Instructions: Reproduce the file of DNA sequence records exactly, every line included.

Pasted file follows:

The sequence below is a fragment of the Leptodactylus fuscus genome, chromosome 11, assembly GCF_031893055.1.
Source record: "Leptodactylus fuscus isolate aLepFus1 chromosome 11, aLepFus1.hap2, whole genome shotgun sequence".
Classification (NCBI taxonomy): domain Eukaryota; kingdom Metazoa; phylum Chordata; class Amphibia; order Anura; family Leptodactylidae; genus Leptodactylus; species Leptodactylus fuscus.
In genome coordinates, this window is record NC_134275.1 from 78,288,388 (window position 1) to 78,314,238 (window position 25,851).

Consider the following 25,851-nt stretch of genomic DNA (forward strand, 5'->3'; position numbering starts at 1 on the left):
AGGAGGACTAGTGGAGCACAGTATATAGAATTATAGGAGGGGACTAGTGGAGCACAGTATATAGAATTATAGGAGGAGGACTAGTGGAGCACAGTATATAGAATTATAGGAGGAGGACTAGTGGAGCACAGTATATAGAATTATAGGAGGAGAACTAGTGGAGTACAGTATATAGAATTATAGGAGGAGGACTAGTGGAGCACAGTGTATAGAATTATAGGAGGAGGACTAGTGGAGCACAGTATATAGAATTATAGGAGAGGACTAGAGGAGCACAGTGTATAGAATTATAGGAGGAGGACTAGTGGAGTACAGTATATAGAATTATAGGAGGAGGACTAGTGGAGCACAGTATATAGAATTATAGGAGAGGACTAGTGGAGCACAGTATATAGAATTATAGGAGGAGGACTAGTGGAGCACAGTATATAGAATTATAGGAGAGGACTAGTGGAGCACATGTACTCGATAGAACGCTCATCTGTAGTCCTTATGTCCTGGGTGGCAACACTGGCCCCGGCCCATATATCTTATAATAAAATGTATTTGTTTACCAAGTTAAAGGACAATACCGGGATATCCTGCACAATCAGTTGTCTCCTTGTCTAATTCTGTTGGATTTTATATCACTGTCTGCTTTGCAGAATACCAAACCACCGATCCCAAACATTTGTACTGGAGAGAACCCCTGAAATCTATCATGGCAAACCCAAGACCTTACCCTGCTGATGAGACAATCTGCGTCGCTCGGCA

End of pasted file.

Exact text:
The sequence below is a fragment of the Leptodactylus fuscus genome, chromosome 11, assembly GCF_031893055.1.
Source record: "Leptodactylus fuscus isolate aLepFus1 chromosome 11, aLepFus1.hap2, whole genome shotgun sequence".
Classification (NCBI taxonomy): domain Eukaryota; kingdom Metazoa; phylum Chordata; class Amphibia; order Anura; family Leptodactylidae; genus Leptodactylus; species Leptodactylus fuscus.
In genome coordinates, this window is record NC_134275.1 from 78,288,388 (window position 1) to 78,314,238 (window position 25,851).

Consider the following 25,851-nt stretch of genomic DNA (forward strand, 5'->3'; position numbering starts at 1 on the left):
AGGAGGACTAGTGGAGCACAGTATATAGAATTATAGGAGGGGACTAGTGGAGCACAGTATATAGAATTATAGGAGGAGGACTAGTGGAGCACAGTATATAGAATTATAGGAGGAGGACTAGTGGAGCACAGTATATAGAATTATAGGAGGAGAACTAGTGGAGTACAGTATATAGAATTATAGGAGGAGGACTAGTGGAGCACAGTGTATAGAATTATAGGAGGAGGACTAGTGGAGCACAGTATATAGAATTATAGGAGAGGACTAGAGGAGCACAGTGTATAGAATTATAGGAGGAGGACTAGTGGAGTACAGTATATAGAATTATAGGAGGAGGACTAGTGGAGCACAGTATATAGAATTATAGGAGAGGACTAGTGGAGCACAGTATATAGAATTATAGGAGGAGGACTAGTGGAGCACAGTATATAGAATTATAGGAGAGGACTAGTGGAGCACATGTACTCGATAGAACGCTCATCTGTAGTCCTTATGTCCTGGGTGGCAACACTGGCCCCGGCCCATATATCTTATAATAAAATGTATTTGTTTACCAAGTTAAAGGACAATACCGGGATATCCTGCACAATCAGTTGTCTCCTTGTCTAATTCTGTTGGATTTTATATCACTGTCTGCTTTGCAGAATACCAAACCACCGATCCCAAACATTTGTACTGGAGAGAACCCCTGAAATCTATCATGGCAAACCCAAGACCTTACCCTGCTGATGAGACAATCTGCGTCGCTCGGCA